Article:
Eiko and Koma at Walker Art Center / Star Tribune photos by Jeff Wheeler
BY CAROLINE PALMER
Throughout November, Gallery Two of the Walker Art Center is a second home to the New York-based choreographic team of Eiko & Koma. The artists, who are usually seen on stage, have transformed the museum space into a mysterious sanctuary they fully inhabit in a “living installation” called “Naked.”
Sand-colored tarps covered with pressed sand, salt and feathers hang from the ceiling to define the area. Holes burned into the tarps offer one means of viewing the activity inside but it is best to actually enter and take a seat on one of the low benches. Eiko and Koma, who have been performing together for nearly 30 years lie nude in the middle of the room, their white powdered bodies streaked with dirt. Piles of feathers provide a resting place and the only sound is water dripping from the ceiling (and the ambient noise drifting in from the surrounding galleries). The lighting subtly shifts, marking the transition from day to night and back again. The air is thick, suggesting a closed environment, perhaps a cave.
Eiko and Koma are known for their butoh and modern dance influenced movement and Naked is a particularly clear example of the duo’s deliberate relationship to time. They move very slowly but not at all luxuriously. Their well-traveled bodies may be experiencing the initial stages of birth or, more likely, the final throes of death – either way, the performers are undergoing a physical and emotional transformation that requires the full attention of every muscle. This is demanding work that would prove punishing to even the most prepared body and it is impressive that Eiko and Koma are ready to perform this work for six hours a day, six days a week (with just one 15-minute break a day) until the end of the month.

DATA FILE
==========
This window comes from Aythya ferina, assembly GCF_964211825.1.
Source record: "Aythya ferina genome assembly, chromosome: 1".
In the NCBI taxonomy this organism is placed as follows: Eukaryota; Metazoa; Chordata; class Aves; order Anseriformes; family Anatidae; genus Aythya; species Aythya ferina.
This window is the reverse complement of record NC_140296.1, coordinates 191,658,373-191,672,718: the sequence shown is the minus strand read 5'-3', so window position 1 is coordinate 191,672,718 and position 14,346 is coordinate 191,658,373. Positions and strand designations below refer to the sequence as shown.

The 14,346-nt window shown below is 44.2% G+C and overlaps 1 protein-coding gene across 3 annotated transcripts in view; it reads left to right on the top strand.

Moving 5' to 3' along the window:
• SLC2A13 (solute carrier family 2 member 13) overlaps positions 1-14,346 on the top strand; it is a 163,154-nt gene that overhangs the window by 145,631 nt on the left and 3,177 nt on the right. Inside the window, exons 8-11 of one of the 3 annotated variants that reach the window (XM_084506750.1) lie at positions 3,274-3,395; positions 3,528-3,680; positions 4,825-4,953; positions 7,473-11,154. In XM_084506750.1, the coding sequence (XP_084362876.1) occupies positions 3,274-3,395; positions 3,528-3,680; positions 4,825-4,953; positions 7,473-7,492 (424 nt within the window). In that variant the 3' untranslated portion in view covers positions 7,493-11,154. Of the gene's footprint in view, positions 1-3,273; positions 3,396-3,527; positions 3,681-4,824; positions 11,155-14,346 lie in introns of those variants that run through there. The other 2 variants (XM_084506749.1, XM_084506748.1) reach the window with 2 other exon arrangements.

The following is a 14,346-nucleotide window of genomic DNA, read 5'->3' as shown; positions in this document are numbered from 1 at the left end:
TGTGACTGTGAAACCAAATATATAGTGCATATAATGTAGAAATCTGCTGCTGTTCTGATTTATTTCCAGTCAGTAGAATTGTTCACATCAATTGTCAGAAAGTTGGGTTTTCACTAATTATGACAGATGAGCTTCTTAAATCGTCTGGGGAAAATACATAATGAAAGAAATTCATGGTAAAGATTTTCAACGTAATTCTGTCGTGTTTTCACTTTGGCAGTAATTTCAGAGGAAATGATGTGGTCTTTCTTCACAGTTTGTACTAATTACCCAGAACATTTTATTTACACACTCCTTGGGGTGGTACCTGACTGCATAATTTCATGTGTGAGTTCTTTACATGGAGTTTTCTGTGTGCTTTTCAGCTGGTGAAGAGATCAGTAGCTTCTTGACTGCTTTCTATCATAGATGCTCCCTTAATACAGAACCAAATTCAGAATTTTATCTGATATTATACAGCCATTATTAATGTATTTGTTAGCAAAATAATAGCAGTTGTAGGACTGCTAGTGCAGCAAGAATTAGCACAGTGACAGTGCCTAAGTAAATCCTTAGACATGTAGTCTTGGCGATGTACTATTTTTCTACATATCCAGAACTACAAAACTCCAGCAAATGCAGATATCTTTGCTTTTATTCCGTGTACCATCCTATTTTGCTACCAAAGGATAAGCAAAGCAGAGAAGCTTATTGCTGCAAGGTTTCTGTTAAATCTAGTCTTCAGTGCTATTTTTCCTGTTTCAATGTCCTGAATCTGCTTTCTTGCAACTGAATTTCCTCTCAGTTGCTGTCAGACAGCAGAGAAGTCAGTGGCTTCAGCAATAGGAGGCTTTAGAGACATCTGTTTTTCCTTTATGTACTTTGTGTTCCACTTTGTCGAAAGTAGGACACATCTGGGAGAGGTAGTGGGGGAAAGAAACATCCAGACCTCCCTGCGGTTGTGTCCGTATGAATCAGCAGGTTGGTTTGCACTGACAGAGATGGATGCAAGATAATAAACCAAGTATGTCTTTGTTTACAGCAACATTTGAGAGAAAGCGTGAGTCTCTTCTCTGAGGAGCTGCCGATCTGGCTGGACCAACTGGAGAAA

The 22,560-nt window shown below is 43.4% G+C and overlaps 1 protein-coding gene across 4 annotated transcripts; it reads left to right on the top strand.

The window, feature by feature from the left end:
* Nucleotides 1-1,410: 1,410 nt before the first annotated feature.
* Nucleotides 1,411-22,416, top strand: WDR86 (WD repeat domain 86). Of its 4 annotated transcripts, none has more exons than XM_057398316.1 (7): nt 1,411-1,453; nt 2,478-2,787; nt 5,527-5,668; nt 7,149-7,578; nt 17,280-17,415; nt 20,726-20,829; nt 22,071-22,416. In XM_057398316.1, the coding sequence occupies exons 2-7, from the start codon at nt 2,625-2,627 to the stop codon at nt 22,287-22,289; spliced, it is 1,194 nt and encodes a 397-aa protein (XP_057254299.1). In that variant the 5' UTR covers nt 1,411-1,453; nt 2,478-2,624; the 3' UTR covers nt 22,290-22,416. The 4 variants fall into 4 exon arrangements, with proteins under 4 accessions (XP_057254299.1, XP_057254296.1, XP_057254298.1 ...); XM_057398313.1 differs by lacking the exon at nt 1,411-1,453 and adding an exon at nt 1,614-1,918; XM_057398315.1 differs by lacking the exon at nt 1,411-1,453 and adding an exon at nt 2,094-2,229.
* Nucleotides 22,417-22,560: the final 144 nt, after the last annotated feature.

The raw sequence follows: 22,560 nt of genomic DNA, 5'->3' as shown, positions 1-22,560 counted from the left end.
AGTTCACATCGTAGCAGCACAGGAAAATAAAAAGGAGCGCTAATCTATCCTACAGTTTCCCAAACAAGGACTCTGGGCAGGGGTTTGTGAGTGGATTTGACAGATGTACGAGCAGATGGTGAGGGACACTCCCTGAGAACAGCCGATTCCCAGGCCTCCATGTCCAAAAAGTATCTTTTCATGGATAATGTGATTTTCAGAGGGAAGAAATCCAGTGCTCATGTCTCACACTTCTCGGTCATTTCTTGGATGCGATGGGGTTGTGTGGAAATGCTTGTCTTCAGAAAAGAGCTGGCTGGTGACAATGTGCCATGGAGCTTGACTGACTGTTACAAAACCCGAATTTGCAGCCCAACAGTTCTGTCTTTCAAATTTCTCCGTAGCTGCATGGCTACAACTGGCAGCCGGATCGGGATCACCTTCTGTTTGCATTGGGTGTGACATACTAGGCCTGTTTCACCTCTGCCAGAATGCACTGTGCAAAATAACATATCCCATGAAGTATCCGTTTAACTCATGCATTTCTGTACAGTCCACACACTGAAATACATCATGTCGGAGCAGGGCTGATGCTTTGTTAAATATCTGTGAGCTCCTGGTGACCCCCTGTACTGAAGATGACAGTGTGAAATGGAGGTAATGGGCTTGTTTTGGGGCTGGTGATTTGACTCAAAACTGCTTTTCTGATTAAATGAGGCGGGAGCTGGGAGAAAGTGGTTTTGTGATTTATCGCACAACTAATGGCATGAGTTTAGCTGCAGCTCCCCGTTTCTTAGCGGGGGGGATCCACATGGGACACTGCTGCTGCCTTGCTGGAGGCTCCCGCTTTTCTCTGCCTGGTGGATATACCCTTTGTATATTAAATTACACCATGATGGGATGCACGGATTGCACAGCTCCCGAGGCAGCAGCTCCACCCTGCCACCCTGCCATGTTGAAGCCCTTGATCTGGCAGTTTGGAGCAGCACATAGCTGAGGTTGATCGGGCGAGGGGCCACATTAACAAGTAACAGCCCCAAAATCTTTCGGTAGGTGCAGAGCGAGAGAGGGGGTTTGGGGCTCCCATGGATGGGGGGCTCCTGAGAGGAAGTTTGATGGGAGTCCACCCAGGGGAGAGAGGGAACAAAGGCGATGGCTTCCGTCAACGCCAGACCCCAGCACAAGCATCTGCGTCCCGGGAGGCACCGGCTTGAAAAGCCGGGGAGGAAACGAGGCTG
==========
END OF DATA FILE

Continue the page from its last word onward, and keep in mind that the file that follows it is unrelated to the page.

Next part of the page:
Sitting on our benches just a few feet away from Eiko and Koma we can see the smallest impulses emanate from back or abdominal muscles. Mostly their eyes are closed but when they do open it’s as if they are not seeing anything, as if they are only looking into a void. For the most part, the pair moves independently but occasionally they reach out with a hand or a foot to touch the other. This contact is important because otherwise they would seem completely abandoned and the overall sense of loneliness could become unbearable.
Watching “Naked” feels like a privilege. Although the installation is created within a public space it harbors very intimate moments that have nothing to do with the baring of skin but instead the sharing of vulnerability. These artists are giving us the opportunity to witness the odd beauty that can be located within the slow process of decay – their own decay. Over the course of the next few weeks the work will evolve to uncover more layers of meaning, perhaps becoming even more disconcerting as a meditation on mortality.
Naked continues through November 30 at the Walker Art Center, Tuesday through Sunday from 11 a.m. to 5 p.m. and Thursday 3 p.m. to 9 p.m. Free with gallery admission. 612-375-7600 or www.walkerart.org.
A 1996 video by the dancers: